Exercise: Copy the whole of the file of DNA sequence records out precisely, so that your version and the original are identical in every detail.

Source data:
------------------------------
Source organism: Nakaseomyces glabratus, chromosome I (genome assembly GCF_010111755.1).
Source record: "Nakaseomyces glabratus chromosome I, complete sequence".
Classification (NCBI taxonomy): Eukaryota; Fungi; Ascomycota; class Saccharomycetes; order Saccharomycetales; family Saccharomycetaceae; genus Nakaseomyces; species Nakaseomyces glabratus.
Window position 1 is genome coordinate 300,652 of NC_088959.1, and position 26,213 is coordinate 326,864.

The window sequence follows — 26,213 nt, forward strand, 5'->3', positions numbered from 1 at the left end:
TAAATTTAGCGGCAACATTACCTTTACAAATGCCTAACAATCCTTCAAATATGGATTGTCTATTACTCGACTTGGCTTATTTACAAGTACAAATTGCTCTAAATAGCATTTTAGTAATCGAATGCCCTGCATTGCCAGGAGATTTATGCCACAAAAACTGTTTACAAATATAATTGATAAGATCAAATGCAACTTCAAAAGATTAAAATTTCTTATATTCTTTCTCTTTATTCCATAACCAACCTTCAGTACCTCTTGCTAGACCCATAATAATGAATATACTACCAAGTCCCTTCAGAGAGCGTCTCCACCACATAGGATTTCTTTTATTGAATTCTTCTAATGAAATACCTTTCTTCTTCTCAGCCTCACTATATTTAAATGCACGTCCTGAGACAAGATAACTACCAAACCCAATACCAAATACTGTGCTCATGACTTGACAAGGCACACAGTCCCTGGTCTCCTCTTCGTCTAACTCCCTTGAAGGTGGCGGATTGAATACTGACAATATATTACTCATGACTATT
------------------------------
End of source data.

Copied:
Source organism: Nakaseomyces glabratus, chromosome I (genome assembly GCF_010111755.1).
Source record: "Nakaseomyces glabratus chromosome I, complete sequence".
Classification (NCBI taxonomy): Eukaryota; Fungi; Ascomycota; class Saccharomycetes; order Saccharomycetales; family Saccharomycetaceae; genus Nakaseomyces; species Nakaseomyces glabratus.
Window position 1 is genome coordinate 300,652 of NC_088959.1, and position 26,213 is coordinate 326,864.

The window sequence follows — 26,213 nt, forward strand, 5'->3', positions numbered from 1 at the left end:
TAAATTTAGCGGCAACATTACCTTTACAAATGCCTAACAATCCTTCAAATATGGATTGTCTATTACTCGACTTGGCTTATTTACAAGTACAAATTGCTCTAAATAGCATTTTAGTAATCGAATGCCCTGCATTGCCAGGAGATTTATGCCACAAAAACTGTTTACAAATATAATTGATAAGATCAAATGCAACTTCAAAAGATTAAAATTTCTTATATTCTTTCTCTTTATTCCATAACCAACCTTCAGTACCTCTTGCTAGACCCATAATAATGAATATACTACCAAGTCCCTTCAGAGAGCGTCTCCACCACATAGGATTTCTTTTATTGAATTCTTCTAATGAAATACCTTTCTTCTTCTCAGCCTCACTATATTTAAATGCACGTCCTGAGACAAGATAACTACCAAACCCAATACCAAATACTGTGCTCATGACTTGACAAGGCACACAGTCCCTGGTCTCCTCTTCGTCTAACTCCCTTGAAGGTGGCGGATTGAATACTGACAATATATTACTCATGACTATT